Saturday, 7 February 2009

Secret Gardens, Literary Doors**AND A PRIZE GIVEAWAY!**


What is behind the door? Where might it lead? Who might lurk behind it? Another world? Another time? A faun with an umbrella? A robin? A garden full of wonders? Doors have a wonderful literary heritage in children's books. My grandmother bequeathed me her very own childhood copy of Frances Hodgson Burnett's The Secret Garden, complete with onionskin covered, handcoloured plates, and slightly foxed sepia endpapers with elegant, curving swirls drawn upon them. A valuable second edition? I didn't care about that, only for the words inside, which blossomed into pictures inside my head. As an only child, with much older parents, I could relate to the lonely Mary Lennox, and her grumpy moods, and her 'might I have a bit of earth?'. The scene where that bit of ivy swings back, and the robin shows her the door to the garden is, for me, one of the great moments of heart thrilling literary suspense. And what I love almost as much is that what is behind the door is not a disappointment, but a wonderful adventure composed not of another world (though it might almost be so), but of brown earth and the magic of growing things. I too, after I had read about Mary Lennox, asked for my bit of earth, in which I grew lettuces and chinese lanterns and nasturtiums. Since then, I have branched out a bit in the gardening line, but that is a tale for another day.

The wardrobe door leading to Narnia is possibly the most famous door of all--and which of us can say that they have not looked longingly at the back of a cupboard (though probably not one hung with furs) and wished for it to dissolve into nothingness with snow and a lamp post beyond? My own novel, Hootcat Hill, features its own magical door--the Door to Avvallon, through which the heroine, Linnet, has to go before she can find herself and save her world. A shut door is an adventure in itself. What lies beyond the door at the top of this page? Only I can tell you--but I choose to leave it to your imagination. I'd love to know what flights of fancy you come up with, and I will send a signed copy of the new paperback of Hootcat Hill, which comes out next month, to the person who comes up with the most original answer, in 50 words or less in the comments box. I look forward to your entries. Closing date 15th March 2009.

7 comments:

Saviour with an S said...

And, of course, Lucy, the idea of what lies behind the door' comes full circle in Harold Pinter's plays, where opening one lets in life-destroying catastrophes!

AnneR said...

Cunning way of getting comments! OK, my immediate reaction was that this *is* through the door.
We are in the (snowy) garden and the other side of the door is the Beast's castle. [It's the bit in Beauty and the Beast when she finds the garden (in the silent movie, can't remember the director - oh dear) - this isn't part of my 50!]. So outside (our side) is where Belle and the beast are in the garden and the other side is the castle where what happened this side transforms their lives. (46) That was really badly expressed. But hey, it's saturday, R3 radio and gin, what do you expect? :-)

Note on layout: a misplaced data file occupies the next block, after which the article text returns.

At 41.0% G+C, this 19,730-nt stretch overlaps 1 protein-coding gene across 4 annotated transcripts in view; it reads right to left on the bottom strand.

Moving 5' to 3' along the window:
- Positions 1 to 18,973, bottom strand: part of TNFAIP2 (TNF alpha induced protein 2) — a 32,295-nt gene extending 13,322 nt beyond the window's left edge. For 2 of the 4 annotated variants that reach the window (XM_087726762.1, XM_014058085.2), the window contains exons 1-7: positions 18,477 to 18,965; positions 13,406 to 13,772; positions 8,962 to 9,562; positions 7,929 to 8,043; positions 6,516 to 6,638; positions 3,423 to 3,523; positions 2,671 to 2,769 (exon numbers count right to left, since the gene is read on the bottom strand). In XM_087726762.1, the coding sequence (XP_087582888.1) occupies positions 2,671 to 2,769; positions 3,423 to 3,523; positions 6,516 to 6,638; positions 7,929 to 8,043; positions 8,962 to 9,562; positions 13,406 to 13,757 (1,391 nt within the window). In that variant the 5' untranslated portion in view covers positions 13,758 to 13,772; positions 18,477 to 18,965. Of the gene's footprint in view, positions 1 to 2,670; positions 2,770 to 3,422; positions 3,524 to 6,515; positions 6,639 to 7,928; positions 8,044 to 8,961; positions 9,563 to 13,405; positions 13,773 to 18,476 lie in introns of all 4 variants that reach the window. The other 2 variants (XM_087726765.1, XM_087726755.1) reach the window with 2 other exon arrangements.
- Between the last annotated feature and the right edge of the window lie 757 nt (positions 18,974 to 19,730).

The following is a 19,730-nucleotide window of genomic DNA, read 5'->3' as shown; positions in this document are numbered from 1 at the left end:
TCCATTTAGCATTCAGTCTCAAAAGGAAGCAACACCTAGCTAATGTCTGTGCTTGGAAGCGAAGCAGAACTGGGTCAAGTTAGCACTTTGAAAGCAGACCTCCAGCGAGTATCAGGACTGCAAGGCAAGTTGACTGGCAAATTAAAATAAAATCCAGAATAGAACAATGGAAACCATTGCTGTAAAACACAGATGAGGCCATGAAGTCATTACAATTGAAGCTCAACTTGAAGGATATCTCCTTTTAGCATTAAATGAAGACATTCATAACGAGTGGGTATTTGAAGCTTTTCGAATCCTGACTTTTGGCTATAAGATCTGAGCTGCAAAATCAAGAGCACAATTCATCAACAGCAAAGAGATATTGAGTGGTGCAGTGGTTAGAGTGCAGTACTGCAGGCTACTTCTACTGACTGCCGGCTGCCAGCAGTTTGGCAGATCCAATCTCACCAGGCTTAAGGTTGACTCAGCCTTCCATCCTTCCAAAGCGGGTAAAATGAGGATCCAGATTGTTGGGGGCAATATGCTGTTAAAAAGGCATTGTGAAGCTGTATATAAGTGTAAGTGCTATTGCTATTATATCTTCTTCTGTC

I used to have a walk in wardrobe in the eaves and once you pushed through the coats you were in the area inhabited by bats. No snow, but quite surreal!

shepherdlass said...

[Oh, this is fun! Reminded me of a grand old house near here that kept changing hands - due to some reputed curse. Not part of my 50, which start from here ....]

The door groaned as Annie strained the hinges. It opened onto a tangle of weeds. "Imagine leaving the garden in this state for a house viewing," she muttered, struggling through foliage. And felt a bony, clammy hand on her shoulder. "Beware," a creaking voice, "This is estate agent purgatory."

Ms. Yingling said...

Oh, fine. It's not like I had work to do. It's horrible, I know, but I was biking through the rain after freezing temps yesterday and contemplating how the air smelled so I didn't just lie down in the street and give up. For what it's worth:

Back of the door,
Frost-crusted blooms stoically sleep.

Wood smoke and ice,
Scenting the breeze, whisper of spring.

Tacit and gray
Walls enclose hope. Daffodils wait.

Lucy Coats said...

Lovely so far! Thank you all. Imaginations obviously running riot....

Fran Hill said...

The door opened. Behind it, she found the Land of Ideas. There were trees on which were hung Fruits of Inspiration and Leaves of Original Vocabulary. There were bushes, laden with purple and red How-to-Begins. There were vines, drooping from the skies, from which she could pick bunches of Metaphors and Similes. She sucked and chewed until Ideas dribbled from her chin, sticky and sweet. She would never, ever go back.

Velvet Blade said...

[NOTE: Mood setting only, for my 50 look below** Imagine how difficult that door is to open. Notice the snow piled up, just so. It hasn't been cleared yet... You really have to put your shoulder into it, with all your mighty body weight behind it. Then it gives way and you peek around the door to - The Other Side.]

A vast labyrinth hewn from ice. You slide through some parts & [an ampersam isn't really a word that should be counted, is it? I mean it's really a symbol not a word...] skate through others. In the middle awaits a hot cup of coco. Not just any coco, but magic coco. You drink and all your wishes come true. You soon learn... Be careful what you wish for. Interpretation is very subjective!

 
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